India logged fewer than 7,600 coronavirus cases on Tuesday – its lowest in 543 days – amid claims by experts the country has acquired herd immunity.
The Health Ministry said the country recorded 7,579 infection cases and 236 deaths, taking its total to 30 million cases and 466,147 deaths since the first case was detected in early 2020.
In recent months, India has witnessed a sharp decline in the number of infections, with a daily average of 10,000 cases from 415,000 at the peak of the devastating second wave of the pandemic in April and May.
There were fears the country could witness another wave in October or November, but experts say the widespread infection among its population during a second wave followed by a vaccination push have helped the nation to move out of “epidemic danger”.
“We can say the epidemic is over in India because of the herd immunity that the population has acquired after getting naturally infected,” Dr Jayaprakash Muliyil, India’s leading epidemiologist, told The National.
He said: “A large number of the population was already infected by the virus and those who survived got the antibodies.
"Most new cases recorded are the elderly, those who refuse to get vaccines. The vaccination has helped and people, particularly with comorbidities who did not already have a disease, should get their dose."
A nationwide survey of seroprevalence – blood samples that detect Covid-19 antibodies to keep a track of infection rates – in July revealed that 67.6 per cent of the country’s population had antibodies against SARS-CoV-2, with cities such as Delhi gaining mass resistance to the virus at 97 per cent.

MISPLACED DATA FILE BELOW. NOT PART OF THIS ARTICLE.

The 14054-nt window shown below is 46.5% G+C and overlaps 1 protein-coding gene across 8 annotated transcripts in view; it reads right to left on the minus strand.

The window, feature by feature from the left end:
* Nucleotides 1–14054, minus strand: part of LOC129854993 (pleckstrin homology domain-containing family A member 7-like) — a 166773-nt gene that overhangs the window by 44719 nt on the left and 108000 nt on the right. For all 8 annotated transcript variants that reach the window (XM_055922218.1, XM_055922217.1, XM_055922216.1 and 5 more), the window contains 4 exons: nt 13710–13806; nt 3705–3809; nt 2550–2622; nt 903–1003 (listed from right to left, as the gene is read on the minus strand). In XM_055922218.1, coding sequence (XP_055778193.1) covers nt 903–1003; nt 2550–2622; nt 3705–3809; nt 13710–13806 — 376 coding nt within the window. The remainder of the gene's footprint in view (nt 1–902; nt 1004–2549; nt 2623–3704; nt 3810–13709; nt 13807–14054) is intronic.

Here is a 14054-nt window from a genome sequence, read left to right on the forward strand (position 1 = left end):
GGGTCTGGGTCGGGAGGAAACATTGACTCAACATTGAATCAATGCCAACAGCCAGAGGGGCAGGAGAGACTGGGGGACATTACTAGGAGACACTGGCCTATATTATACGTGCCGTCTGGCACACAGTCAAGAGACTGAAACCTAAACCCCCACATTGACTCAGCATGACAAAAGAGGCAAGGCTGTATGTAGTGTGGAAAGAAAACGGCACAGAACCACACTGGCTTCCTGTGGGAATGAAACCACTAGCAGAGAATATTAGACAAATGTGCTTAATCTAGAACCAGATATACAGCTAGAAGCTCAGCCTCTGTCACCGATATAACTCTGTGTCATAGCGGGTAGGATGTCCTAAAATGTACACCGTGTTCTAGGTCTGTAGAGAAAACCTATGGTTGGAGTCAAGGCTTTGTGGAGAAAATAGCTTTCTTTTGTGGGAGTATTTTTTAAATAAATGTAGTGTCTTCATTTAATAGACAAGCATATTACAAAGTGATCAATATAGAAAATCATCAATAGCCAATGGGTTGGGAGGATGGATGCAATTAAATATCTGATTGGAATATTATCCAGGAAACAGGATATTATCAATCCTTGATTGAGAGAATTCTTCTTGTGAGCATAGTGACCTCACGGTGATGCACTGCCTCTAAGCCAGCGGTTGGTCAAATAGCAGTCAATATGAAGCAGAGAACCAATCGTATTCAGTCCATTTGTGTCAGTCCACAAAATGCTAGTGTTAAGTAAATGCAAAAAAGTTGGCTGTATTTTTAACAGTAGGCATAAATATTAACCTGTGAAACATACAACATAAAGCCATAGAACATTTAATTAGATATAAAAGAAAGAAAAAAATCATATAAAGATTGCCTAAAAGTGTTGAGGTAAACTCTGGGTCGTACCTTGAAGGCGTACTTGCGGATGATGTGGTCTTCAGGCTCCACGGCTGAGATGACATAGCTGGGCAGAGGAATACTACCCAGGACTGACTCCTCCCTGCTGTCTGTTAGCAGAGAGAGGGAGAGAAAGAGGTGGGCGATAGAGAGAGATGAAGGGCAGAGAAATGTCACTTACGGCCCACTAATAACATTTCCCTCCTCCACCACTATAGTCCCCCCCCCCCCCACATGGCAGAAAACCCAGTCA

The southern Kerala state, which tops the fresh infection cases in the country with 3,698 on Tuesday, had immunity rates of 70 per cent by October.
India ramped up its vaccination programme after the infection ripped through the country at the beginning of March, killing more than 250,000 and infecting more than 20 million.
More than 1.7 billion people have received vaccinations since January.
The campaign was briefly derailed at the peak of the pandemic because of shortages in manufacturing, but it picked up pace in August.
The government last month also launched a door-to-door vaccination campaign to target large chunks of the population that had either skipped their second dose or were yet to take their first.
India has also resumed the export of vaccines under its Vaccine Maitri programme and other global programmes after meeting its domestic demands.
It has allowed the Serum Institute of India, which manufactures the Oxford-AstraZeneca Covishield vaccine, to export five million doses to Covax, a UN global body that aims to ensure global equitable access of Covid-19 vaccines.
The first batch of vaccines will be delivered to Nepal, Tajikistan and Mozambique.